Do you know what an irrevocable trust is? This is a trust that cannot be amended or altered. The assets conveyed to an irrevocable trust cannot be withdrawn or returned to the grantor or settlor. An irrevocable trust is normally created for estate tax purposes. A person will transfer assets to an irrevocable trust to avoid having to include the fair market value of these assets in his or her taxable estate at death. It is important to remember that a transfer of an asset to an irrevocable trust constitutes a gift. Accordingly, the fair market value of the asset on the date of the transfer to the trust must be reported to the Internal Revenue Service as a gift by April 15 after the year of the transfer. The taxpayer’s estate or gift tax unified credit will be applied to the gift taxes due as a result of this transfer. The advantage of transferring assets to an irrevocable trust is that the appreciation in the value of these assets will not be subject to federal estate taxes upon the taxpayer’s death.
Another use of the irrevocable trust is for the purchase of life insurance to provide the beneficiaries of the trust with the money to pay the estate taxes of the grantor or settlor. Since the life insurance policy is owned by the trustee and not the taxpayer, the proceeds paid on the taxpayer’s death are not included in his or her gross estate. The payment of the premium for the life insurance during the taxpayer’s life is normally made from annual contributions by the taxpayer to the trustee of the irrevocable trust. Since there is presently a $15,000 per donee annual exclusion for federal gift tax purposes, there is no gift tax owed when these annual contributions to the irrevocable trust are made if the beneficiaries of the trust are granted the unrestricted right to withdraw these contributions during the year in which they are paid to the trustee. The withdrawal right for each beneficiary is usually limited to the amount of the annual gift tax exclusion, which is presently $15,000 per donee.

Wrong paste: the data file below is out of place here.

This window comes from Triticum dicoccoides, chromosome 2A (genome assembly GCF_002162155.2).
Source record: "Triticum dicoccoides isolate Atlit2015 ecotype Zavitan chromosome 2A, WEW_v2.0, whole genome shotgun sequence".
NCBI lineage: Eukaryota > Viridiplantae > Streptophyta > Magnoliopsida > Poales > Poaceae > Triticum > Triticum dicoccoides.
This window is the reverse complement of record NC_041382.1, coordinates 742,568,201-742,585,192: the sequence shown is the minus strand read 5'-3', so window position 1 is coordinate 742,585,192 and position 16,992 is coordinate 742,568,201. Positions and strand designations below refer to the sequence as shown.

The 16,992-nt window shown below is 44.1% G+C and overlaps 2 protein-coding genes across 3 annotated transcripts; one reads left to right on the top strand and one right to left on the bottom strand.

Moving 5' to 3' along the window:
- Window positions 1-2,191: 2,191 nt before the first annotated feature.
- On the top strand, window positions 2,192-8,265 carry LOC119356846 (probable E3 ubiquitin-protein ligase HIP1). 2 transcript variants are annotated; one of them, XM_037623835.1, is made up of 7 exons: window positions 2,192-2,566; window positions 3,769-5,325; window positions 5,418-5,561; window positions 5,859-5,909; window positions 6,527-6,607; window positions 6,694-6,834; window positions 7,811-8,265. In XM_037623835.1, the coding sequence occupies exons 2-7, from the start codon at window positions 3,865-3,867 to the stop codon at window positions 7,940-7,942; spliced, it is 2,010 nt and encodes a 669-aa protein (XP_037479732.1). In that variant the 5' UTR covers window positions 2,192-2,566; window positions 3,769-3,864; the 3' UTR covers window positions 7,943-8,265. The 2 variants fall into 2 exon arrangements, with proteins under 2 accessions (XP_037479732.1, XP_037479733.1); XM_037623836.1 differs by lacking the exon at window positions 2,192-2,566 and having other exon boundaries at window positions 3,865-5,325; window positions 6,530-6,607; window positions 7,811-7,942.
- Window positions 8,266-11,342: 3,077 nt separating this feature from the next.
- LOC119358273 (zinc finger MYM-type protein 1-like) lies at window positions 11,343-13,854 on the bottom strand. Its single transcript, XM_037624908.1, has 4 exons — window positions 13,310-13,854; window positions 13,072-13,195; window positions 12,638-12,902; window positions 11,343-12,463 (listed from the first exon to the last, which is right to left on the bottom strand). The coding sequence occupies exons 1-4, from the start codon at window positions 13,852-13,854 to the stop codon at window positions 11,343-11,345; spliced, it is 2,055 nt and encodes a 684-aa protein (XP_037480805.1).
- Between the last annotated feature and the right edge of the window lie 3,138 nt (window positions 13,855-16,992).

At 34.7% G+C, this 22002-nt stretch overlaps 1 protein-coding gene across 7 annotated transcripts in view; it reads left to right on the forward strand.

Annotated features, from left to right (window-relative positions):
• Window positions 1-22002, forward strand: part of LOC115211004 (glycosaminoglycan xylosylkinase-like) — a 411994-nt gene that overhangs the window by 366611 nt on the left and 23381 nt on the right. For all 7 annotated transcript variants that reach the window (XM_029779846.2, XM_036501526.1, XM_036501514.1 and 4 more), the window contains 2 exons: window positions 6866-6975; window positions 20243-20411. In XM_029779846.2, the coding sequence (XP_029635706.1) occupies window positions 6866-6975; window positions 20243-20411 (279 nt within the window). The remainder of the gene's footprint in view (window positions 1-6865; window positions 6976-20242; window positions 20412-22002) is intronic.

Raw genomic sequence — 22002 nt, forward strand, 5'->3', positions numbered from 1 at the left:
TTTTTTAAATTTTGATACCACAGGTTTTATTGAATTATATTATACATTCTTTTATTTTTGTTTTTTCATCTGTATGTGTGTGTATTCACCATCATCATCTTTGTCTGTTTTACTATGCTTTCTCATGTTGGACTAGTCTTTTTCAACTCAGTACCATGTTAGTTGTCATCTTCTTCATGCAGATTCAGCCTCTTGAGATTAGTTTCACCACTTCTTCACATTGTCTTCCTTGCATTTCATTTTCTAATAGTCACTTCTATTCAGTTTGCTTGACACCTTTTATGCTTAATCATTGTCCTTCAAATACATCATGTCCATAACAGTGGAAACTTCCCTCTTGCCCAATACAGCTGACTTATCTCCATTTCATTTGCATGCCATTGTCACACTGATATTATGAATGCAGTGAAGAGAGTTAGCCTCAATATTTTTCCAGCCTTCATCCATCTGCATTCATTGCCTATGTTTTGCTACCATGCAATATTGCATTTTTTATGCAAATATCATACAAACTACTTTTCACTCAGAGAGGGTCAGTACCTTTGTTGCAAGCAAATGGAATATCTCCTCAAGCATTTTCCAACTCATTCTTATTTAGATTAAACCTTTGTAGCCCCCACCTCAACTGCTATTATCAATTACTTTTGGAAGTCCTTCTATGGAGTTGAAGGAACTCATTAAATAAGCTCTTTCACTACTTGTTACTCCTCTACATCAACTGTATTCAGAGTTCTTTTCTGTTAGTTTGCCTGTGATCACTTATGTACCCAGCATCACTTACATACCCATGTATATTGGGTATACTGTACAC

The proceeds of an existing life insurance policy transferred to an irrevocable trust will be included in the estate of the grantor or settlor if he or she fails to survive for three years after the date of the transfer. Also, there is a gift tax on the value of the life insurance policy on the date of the transfer to the irrevocable trust.
If avoiding probate on the distribution of an asset after death is a goal, there are methods other than a trust. Bank accounts can be distributed to others without a living trust or a probate proceeding through the creation of join bank accounts with the right of survivorship. However, there is the possibility of a withdrawal of funds by a joint owner without the knowledge and consent of the owner of the account. Do not wait to learn more about Irrevocable Trusts from our law firm. You can contact us to schedule a meeting with attorney Gregory Gay.